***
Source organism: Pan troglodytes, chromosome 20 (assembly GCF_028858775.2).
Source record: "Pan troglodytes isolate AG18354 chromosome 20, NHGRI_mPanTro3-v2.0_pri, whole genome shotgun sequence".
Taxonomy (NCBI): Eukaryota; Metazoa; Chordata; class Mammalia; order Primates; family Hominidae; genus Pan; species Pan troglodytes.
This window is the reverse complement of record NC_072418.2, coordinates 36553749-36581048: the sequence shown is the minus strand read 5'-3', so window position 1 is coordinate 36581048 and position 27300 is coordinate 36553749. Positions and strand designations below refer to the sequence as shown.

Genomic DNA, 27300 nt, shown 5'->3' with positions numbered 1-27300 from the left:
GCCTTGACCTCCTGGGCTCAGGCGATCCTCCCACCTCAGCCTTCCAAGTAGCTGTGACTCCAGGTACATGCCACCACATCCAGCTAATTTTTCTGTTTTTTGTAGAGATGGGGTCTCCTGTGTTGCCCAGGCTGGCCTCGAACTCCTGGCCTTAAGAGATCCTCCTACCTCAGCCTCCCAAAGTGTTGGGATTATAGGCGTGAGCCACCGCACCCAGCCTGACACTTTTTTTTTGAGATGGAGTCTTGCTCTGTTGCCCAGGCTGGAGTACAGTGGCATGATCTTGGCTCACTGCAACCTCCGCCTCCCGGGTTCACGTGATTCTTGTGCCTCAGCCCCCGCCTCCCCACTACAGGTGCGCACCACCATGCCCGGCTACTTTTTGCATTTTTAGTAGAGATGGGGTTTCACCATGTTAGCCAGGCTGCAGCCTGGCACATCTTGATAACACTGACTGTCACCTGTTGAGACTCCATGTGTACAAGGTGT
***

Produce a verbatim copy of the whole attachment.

Source organism: Pan troglodytes, chromosome 20 (assembly GCF_028858775.2).
Source record: "Pan troglodytes isolate AG18354 chromosome 20, NHGRI_mPanTro3-v2.0_pri, whole genome shotgun sequence".
Taxonomy (NCBI): Eukaryota; Metazoa; Chordata; class Mammalia; order Primates; family Hominidae; genus Pan; species Pan troglodytes.
This window is the reverse complement of record NC_072418.2, coordinates 36553749-36581048: the sequence shown is the minus strand read 5'-3', so window position 1 is coordinate 36581048 and position 27300 is coordinate 36553749. Positions and strand designations below refer to the sequence as shown.

Genomic DNA, 27300 nt, shown 5'->3' with positions numbered 1-27300 from the left:
GCCTTGACCTCCTGGGCTCAGGCGATCCTCCCACCTCAGCCTTCCAAGTAGCTGTGACTCCAGGTACATGCCACCACATCCAGCTAATTTTTCTGTTTTTTGTAGAGATGGGGTCTCCTGTGTTGCCCAGGCTGGCCTCGAACTCCTGGCCTTAAGAGATCCTCCTACCTCAGCCTCCCAAAGTGTTGGGATTATAGGCGTGAGCCACCGCACCCAGCCTGACACTTTTTTTTTGAGATGGAGTCTTGCTCTGTTGCCCAGGCTGGAGTACAGTGGCATGATCTTGGCTCACTGCAACCTCCGCCTCCCGGGTTCACGTGATTCTTGTGCCTCAGCCCCCGCCTCCCCACTACAGGTGCGCACCACCATGCCCGGCTACTTTTTGCATTTTTAGTAGAGATGGGGTTTCACCATGTTAGCCAGGCTGCAGCCTGGCACATCTTGATAACACTGACTGTCACCTGTTGAGACTCCATGTGTACAAGGTGT